If the past three days are any indication, the gas price downward fall has now bounced in the other direction, AAA reported this week. The Kansas average was at $1.49 per gallon on Monday and on Tuesday, it rose to $1.52 and Wednesday, it was $1.57. However, Kansans are still enjoying a 26 percent average savings over this time last year.
In Great Bend, the price ranged from $1.45 to $1.57 on Thursday, according to Gasbuddy.com. The state low was at Wichita at $1.29 and the high was in Scammon at $2.31.
Kansas is also moving down the ranks of the least expensive gas average. From third on Monday to 10th Thursday. Missouri is also no longer in the number one spot as they fall to number 5.
The national average Thursday was $1.75. This average continues to hover at levels not seen since the Great Recession, largely due to abundant supplies and low crude oil costs.
Today’s average price of $1.71 per gallon is the lowest price for this date since 2004, and pump prices have fallen for 41 of the past 47 days for a total savings of 29 cents per gallon. Consumers are paying one cent more per gallon to refuel their vehicles on the week, though average prices are down by 13 cents per gallon on the month and 58 cents per gallon on the year.
Gas prices are likely move higher as we head into the spring refinery maintenance season, an AAA report noted. However prices should remain lower than recent years.
Refineries conducting maintenance will produce less fuel, though ample gasoline supply and lower-than-expected prices for crude oil should limit any seasonal price spikes.
Some regional markets are beginning to reflect the effects of refinery production cuts, and prices have climbed in the Midwest on the week as a result.
Consumers in the vast majority of states (45) are paying retail averages below $2 per gallon. Missouri ($1.46) and Oklahoma ($1.46) are the nation’s least expensive markets, and pump prices are below $1.75 per gallon in a total of 36 states.
On the other end of the spectrum, motorists in the West are paying some of the nation’s highest averages led by Hawaii ($2.57) and California ($2.32). Regional neighbors Alaska ($2.22), Washington ($2.02) and Nevada ($2) round out the top five most expensive markets for gasoline.
Weekly comparisons show that gas prices are moving in different directions in various parts of the country. Pump prices are down in 30 states and Washington, D.C., on the week with the largest savings west of the Rockies: Arizona (-9 cents), California (-9 cents) and Nevada (-9 cents). Opposite this trend, drivers in 20 states are paying more week-over-week.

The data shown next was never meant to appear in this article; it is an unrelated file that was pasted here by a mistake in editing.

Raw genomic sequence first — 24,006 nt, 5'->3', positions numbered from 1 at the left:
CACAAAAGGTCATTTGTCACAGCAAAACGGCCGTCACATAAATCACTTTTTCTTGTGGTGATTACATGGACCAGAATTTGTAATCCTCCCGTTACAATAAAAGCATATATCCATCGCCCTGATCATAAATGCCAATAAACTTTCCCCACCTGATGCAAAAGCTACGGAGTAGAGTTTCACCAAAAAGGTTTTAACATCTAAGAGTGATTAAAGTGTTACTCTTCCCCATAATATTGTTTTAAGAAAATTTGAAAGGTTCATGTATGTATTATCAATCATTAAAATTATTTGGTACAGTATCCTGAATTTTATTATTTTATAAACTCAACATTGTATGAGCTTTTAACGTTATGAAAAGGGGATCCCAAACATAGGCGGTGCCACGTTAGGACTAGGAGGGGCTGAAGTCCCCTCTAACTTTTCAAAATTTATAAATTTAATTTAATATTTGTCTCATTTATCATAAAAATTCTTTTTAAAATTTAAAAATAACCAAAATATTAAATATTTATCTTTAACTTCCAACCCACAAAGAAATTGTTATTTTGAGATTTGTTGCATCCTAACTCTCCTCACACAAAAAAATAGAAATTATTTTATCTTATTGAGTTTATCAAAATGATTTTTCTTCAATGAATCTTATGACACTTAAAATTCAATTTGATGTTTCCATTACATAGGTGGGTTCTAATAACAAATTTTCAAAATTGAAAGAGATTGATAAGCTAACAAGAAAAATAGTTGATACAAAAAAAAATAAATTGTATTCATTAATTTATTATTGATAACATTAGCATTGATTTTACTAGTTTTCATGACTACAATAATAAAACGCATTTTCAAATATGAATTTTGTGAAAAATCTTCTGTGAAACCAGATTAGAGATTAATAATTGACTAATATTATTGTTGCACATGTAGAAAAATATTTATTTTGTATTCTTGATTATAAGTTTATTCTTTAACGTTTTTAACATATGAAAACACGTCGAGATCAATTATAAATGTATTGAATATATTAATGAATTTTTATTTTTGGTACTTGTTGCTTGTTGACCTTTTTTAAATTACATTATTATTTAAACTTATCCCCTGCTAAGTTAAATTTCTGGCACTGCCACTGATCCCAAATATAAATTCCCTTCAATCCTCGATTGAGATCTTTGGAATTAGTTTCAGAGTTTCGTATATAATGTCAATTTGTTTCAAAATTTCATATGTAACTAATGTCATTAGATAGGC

Averages are up more than a nickel per gallon in 11 states and motorists in six states saw prices increase by double digits. The largest jumps in price were in Minnesota (+18 cents), Michigan (+15 cents) and Indiana (+14 cents). Averages in the Midwest could continue to climb higher as refineries in the region continue to reduce production due to ample supplies and low prices.
Retail averages are down in every state and Washington, D.C., year-over-year. With the exception of Idaho (-9 cents) and Utah (-20 cents), drivers nationwide are experiencing savings of more than a quarter per gallon at the pump on the year. Averages in the majority of states (41) are down by 50 cents or more per gallon over this same period, with the largest yearly discounts in price in Kansas (-70 cents), Kentucky (-69 cents) and Missouri (-69 cents).
The global price for crude oil continues to move based on speculation regarding the market’s future balance between supply and demand,AAA notes. A possible freeze in production, spearheaded by OPEC member Saudi Arabia, grabbed the attention of market watchers for much of last week, but failed to produce any real gains in price, as the likelihood of a deal remains questionable. It also is unlikely that a production freeze near current levels would have any effect on reducing abundant global supplies.